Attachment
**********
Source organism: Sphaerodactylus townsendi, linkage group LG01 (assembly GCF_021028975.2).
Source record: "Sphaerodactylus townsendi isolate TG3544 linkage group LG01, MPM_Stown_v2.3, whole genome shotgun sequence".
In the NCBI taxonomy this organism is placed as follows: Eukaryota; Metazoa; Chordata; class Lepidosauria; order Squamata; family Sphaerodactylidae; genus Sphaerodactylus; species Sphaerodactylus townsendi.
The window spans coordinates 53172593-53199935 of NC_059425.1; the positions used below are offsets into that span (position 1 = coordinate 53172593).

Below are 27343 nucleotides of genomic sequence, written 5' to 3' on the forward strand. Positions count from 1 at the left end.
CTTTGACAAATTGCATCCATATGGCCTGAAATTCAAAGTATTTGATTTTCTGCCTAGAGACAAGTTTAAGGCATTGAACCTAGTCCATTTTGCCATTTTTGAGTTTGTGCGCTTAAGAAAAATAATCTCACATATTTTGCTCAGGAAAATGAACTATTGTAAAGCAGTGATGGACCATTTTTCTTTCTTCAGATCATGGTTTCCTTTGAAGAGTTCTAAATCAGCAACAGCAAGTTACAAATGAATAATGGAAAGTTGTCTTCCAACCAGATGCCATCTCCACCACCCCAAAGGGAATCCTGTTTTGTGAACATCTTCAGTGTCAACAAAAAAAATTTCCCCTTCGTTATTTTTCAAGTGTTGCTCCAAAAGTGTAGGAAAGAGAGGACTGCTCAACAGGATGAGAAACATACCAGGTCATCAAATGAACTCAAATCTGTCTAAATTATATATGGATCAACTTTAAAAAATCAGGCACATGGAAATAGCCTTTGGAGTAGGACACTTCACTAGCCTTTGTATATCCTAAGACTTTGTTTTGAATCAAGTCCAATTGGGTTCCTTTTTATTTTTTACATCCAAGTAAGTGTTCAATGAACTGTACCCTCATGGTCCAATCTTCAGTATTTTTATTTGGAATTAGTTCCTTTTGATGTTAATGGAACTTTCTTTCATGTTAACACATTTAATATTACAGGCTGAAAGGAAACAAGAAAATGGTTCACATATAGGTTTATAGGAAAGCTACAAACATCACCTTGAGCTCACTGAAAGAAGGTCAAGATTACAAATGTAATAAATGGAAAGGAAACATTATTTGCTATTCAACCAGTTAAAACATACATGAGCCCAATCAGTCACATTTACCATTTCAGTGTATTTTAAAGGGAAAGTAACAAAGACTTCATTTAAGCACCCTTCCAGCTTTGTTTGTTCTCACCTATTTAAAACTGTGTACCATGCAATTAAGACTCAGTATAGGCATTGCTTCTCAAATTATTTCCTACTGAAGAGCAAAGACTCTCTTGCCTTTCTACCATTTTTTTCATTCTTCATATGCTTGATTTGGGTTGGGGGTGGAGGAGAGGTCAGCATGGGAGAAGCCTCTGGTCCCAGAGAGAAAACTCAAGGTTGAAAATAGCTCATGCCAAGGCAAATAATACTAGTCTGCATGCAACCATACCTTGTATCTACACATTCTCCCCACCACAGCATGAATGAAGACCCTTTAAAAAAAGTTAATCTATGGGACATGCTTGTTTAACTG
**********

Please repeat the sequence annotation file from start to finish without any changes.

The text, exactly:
Source organism: Sphaerodactylus townsendi, linkage group LG01 (assembly GCF_021028975.2).
Source record: "Sphaerodactylus townsendi isolate TG3544 linkage group LG01, MPM_Stown_v2.3, whole genome shotgun sequence".
In the NCBI taxonomy this organism is placed as follows: Eukaryota; Metazoa; Chordata; class Lepidosauria; order Squamata; family Sphaerodactylidae; genus Sphaerodactylus; species Sphaerodactylus townsendi.
The window spans coordinates 53172593-53199935 of NC_059425.1; the positions used below are offsets into that span (position 1 = coordinate 53172593).

Below are 27343 nucleotides of genomic sequence, written 5' to 3' on the forward strand. Positions count from 1 at the left end.
CTTTGACAAATTGCATCCATATGGCCTGAAATTCAAAGTATTTGATTTTCTGCCTAGAGACAAGTTTAAGGCATTGAACCTAGTCCATTTTGCCATTTTTGAGTTTGTGCGCTTAAGAAAAATAATCTCACATATTTTGCTCAGGAAAATGAACTATTGTAAAGCAGTGATGGACCATTTTTCTTTCTTCAGATCATGGTTTCCTTTGAAGAGTTCTAAATCAGCAACAGCAAGTTACAAATGAATAATGGAAAGTTGTCTTCCAACCAGATGCCATCTCCACCACCCCAAAGGGAATCCTGTTTTGTGAACATCTTCAGTGTCAACAAAAAAAATTTCCCCTTCGTTATTTTTCAAGTGTTGCTCCAAAAGTGTAGGAAAGAGAGGACTGCTCAACAGGATGAGAAACATACCAGGTCATCAAATGAACTCAAATCTGTCTAAATTATATATGGATCAACTTTAAAAAATCAGGCACATGGAAATAGCCTTTGGAGTAGGACACTTCACTAGCCTTTGTATATCCTAAGACTTTGTTTTGAATCAAGTCCAATTGGGTTCCTTTTTATTTTTTACATCCAAGTAAGTGTTCAATGAACTGTACCCTCATGGTCCAATCTTCAGTATTTTTATTTGGAATTAGTTCCTTTTGATGTTAATGGAACTTTCTTTCATGTTAACACATTTAATATTACAGGCTGAAAGGAAACAAGAAAATGGTTCACATATAGGTTTATAGGAAAGCTACAAACATCACCTTGAGCTCACTGAAAGAAGGTCAAGATTACAAATGTAATAAATGGAAAGGAAACATTATTTGCTATTCAACCAGTTAAAACATACATGAGCCCAATCAGTCACATTTACCATTTCAGTGTATTTTAAAGGGAAAGTAACAAAGACTTCATTTAAGCACCCTTCCAGCTTTGTTTGTTCTCACCTATTTAAAACTGTGTACCATGCAATTAAGACTCAGTATAGGCATTGCTTCTCAAATTATTTCCTACTGAAGAGCAAAGACTCTCTTGCCTTTCTACCATTTTTTTCATTCTTCATATGCTTGATTTGGGTTGGGGGTGGAGGAGAGGTCAGCATGGGAGAAGCCTCTGGTCCCAGAGAGAAAACTCAAGGTTGAAAATAGCTCATGCCAAGGCAAATAATACTAGTCTGCATGCAACCATACCTTGTATCTACACATTCTCCCCACCACAGCATGAATGAAGACCCTTTAAAAAAAGTTAATCTATGGGACATGCTTGTTTAACTG